For Mazda and Ford, breaking up is hard to do
Ford Motor Co. and Mazda Motor Corp. seemed like perfect partners, at least in terms of technology-sharing. But now Ford says the partnership is basically over following last year's divestiture of most of its Mazda stock.
Yet there are two sides to every story. Mazda CEO Takashi Yamanouchi recently said Mazda is still going steady with Ford and the technical collaboration will continue.
Who's right? It helps to look at how the relationship has evolved.
A long relationship
Ford and Mazda have been helping each other for more than 30 years. The original Ford Courier compact pickup was built by Mazda. Then Ford ushered Mazda into the SUV segment with a two-door version of the Explorer called the Navajo. A version of the Ford Escape entry-level crossover -- loosely based on the Mazda 626 platform -- was given to Mazda, which called it the Tribute.
But those were just rebadging exercises. The relationship deepened in the late 1990s when the two automakers created "centers of excellence." The resulting technologies were being applied to shared platforms in ways that most buyers could never tell apart. Ford cranked out V-6 engines for Mazda while Mazda developed zippy four-cylinder engines for Ford.
The pinnacle of the relationship was reached when Ford, Mazda and Volvo co-engineered the C1 compact car platform in Europe. The resulting Mazda3, European Ford Focus and Volvo S40/V50/S70/C30 are shining examples of platform-sharing done right.
Ford and Mazda also have engineered two generations of the Fiesta and Mazda2 subcompacts in Europe. The latest version will arrive in the United States next year for both brands. The Mazda6 and Ford Fusion sedans and, separately, the Mazda CX-9 and Ford Edge crossovers share significant engineering and components while looking and driving nothing like their platform-mates.
Ford focuses on Ford
So, why would Ford want to break up with Mazda when things are going so well?
The top r&d executive at Ford, Derrick Kuzak, and his counterpart at Mazda, Seita Kanai, began discussing more independent ventures last year when Ford cut its ownership of Mazda from 33 percent to 13 percent.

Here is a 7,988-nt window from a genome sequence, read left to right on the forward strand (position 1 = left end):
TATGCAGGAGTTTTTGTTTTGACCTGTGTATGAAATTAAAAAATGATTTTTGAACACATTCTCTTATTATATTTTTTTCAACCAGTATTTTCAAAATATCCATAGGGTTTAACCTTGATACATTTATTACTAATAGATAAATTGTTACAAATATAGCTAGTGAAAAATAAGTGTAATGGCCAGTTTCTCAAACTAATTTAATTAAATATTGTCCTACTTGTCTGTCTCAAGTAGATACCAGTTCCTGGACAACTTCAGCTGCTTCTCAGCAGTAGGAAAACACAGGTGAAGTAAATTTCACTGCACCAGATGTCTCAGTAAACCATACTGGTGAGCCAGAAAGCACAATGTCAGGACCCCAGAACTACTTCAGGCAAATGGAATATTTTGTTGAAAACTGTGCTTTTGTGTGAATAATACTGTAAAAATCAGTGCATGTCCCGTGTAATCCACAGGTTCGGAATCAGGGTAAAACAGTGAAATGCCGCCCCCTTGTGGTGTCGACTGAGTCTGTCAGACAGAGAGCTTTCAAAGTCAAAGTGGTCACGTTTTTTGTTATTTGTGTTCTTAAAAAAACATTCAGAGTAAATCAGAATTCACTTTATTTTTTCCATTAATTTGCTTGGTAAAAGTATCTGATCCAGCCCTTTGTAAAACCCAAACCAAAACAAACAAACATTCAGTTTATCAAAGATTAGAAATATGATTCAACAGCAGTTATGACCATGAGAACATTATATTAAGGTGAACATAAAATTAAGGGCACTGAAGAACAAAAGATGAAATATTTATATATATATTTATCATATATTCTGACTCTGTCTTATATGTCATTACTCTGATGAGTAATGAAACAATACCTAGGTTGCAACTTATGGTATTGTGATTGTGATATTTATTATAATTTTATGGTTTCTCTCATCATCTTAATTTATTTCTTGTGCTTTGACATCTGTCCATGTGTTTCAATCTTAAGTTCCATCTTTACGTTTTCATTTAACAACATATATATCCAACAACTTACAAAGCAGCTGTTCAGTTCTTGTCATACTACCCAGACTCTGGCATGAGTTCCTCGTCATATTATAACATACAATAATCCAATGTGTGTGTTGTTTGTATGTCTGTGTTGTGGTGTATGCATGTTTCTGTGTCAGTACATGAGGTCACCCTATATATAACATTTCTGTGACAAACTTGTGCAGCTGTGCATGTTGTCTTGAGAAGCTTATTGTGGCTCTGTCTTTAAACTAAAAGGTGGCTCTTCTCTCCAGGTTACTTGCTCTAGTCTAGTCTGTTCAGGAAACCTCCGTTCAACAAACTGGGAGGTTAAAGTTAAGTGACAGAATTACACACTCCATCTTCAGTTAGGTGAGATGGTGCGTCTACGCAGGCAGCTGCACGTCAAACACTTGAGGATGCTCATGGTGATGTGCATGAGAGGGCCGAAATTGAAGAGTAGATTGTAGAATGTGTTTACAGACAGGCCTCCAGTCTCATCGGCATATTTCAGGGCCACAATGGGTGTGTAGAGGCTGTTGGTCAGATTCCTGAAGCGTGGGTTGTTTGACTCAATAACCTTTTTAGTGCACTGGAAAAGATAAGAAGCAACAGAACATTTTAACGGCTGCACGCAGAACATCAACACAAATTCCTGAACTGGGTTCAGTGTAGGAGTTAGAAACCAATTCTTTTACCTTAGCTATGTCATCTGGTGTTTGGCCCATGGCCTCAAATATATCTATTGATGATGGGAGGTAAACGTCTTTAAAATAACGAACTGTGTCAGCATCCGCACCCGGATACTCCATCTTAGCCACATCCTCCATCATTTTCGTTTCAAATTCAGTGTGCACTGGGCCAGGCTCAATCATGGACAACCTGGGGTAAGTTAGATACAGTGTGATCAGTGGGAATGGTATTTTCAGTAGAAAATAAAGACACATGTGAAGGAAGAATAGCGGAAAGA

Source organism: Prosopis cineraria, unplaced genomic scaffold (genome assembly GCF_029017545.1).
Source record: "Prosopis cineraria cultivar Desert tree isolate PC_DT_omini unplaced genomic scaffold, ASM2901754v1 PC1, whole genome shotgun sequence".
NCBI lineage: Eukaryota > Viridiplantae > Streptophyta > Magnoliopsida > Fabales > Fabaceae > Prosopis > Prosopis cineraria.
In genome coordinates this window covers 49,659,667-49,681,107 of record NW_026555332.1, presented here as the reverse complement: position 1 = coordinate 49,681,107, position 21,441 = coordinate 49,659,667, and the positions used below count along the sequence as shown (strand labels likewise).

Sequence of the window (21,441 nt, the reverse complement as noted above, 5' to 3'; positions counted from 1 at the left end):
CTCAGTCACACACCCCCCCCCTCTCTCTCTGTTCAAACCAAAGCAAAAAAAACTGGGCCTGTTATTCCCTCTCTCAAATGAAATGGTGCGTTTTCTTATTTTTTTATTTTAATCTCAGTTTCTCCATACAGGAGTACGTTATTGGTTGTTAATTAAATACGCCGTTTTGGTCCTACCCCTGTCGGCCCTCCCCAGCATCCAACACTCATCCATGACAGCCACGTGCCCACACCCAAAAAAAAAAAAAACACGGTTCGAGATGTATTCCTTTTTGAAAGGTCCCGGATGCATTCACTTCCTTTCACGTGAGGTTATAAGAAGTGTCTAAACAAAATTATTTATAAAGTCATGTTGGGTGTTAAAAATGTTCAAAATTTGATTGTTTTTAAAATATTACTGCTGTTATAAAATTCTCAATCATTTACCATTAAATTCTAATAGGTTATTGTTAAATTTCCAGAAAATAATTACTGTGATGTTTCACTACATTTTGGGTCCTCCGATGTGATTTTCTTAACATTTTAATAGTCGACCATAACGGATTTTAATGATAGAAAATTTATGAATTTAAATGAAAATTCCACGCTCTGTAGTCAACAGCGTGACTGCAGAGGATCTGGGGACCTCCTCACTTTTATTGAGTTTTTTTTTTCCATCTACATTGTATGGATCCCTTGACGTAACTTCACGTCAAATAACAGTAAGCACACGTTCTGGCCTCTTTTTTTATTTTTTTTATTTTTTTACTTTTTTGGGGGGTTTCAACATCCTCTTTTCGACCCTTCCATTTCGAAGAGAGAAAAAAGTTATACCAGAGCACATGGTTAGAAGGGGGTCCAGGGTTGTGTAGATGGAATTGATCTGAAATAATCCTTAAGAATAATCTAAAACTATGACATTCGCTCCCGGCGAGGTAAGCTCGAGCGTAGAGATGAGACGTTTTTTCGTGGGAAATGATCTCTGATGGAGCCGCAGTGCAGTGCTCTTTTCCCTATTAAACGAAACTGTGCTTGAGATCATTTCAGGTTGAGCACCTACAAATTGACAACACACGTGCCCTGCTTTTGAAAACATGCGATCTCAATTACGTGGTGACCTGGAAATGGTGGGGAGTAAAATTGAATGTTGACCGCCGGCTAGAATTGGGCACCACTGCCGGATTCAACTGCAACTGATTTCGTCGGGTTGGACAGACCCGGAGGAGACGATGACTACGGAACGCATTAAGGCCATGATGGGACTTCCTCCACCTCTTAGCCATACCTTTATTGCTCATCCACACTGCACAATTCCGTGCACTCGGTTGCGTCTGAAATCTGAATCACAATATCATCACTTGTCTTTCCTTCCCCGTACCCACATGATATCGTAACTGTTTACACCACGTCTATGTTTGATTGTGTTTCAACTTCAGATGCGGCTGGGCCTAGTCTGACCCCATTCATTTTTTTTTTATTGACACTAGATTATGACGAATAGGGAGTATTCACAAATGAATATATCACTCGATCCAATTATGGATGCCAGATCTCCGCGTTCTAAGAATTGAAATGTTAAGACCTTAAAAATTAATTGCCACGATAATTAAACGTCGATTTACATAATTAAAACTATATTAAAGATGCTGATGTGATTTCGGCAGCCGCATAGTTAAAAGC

But the change was under way two years before Ford reduced its equity stake in Mazda. Inside the engine bay, Ford is moving toward turbocharging with its EcoBoost engines while Mazda is aiming for direct injection with its Sky engines. Some Ford vehicles currently on Mazda-derived platforms are planned to shift to Ford-developed platforms, including the Escape and Fusion sedan.
In September, Kuzak said he regularly talks with Kanai and exchanges information "within appropriate legal guidelines given the change in our financial stake."
Mark Fields, Ford's president for the Americas and a former Mazda CEO, recently told Bloomberg: "For a lot of designing and engineering, we're going to be focused on Ford. Our efforts will be focused on the Ford system, as opposed to relying on others such as Mazda."
That has analysts wondering whether Mazda can go it alone, despite a $1.1 billion share offering in the works. Ford remains Mazda's largest institutional shareholder.
But Yamanouchi tells a different tale. In an interview at this month's Los Angeles Auto Show, he said the next-generation Fiesta and Mazda2 will likely be on an evolution of the current joint platform, which was developed largely by Mazda.
"There is a lot of speculation," Yamanouchi said. "Ford divested last year because of their cash requirements. We still have regular meetings with Ford on strategic matters about how we share or do technologies in the future."
Yamanouchi added that Mazda's small-car expertise, especially when it comes to weight reduction, is key to Ford's future. "There are still a lot of areas for us to contribute," he said. "Our relationship has endured because both sides feel benefits. The relationship has not changed."
So if it seems like Ford is jilting Mazda at the big dance, the Japanese automaker may still have a few tricks up its sleeve. Ever see Mean Girls?
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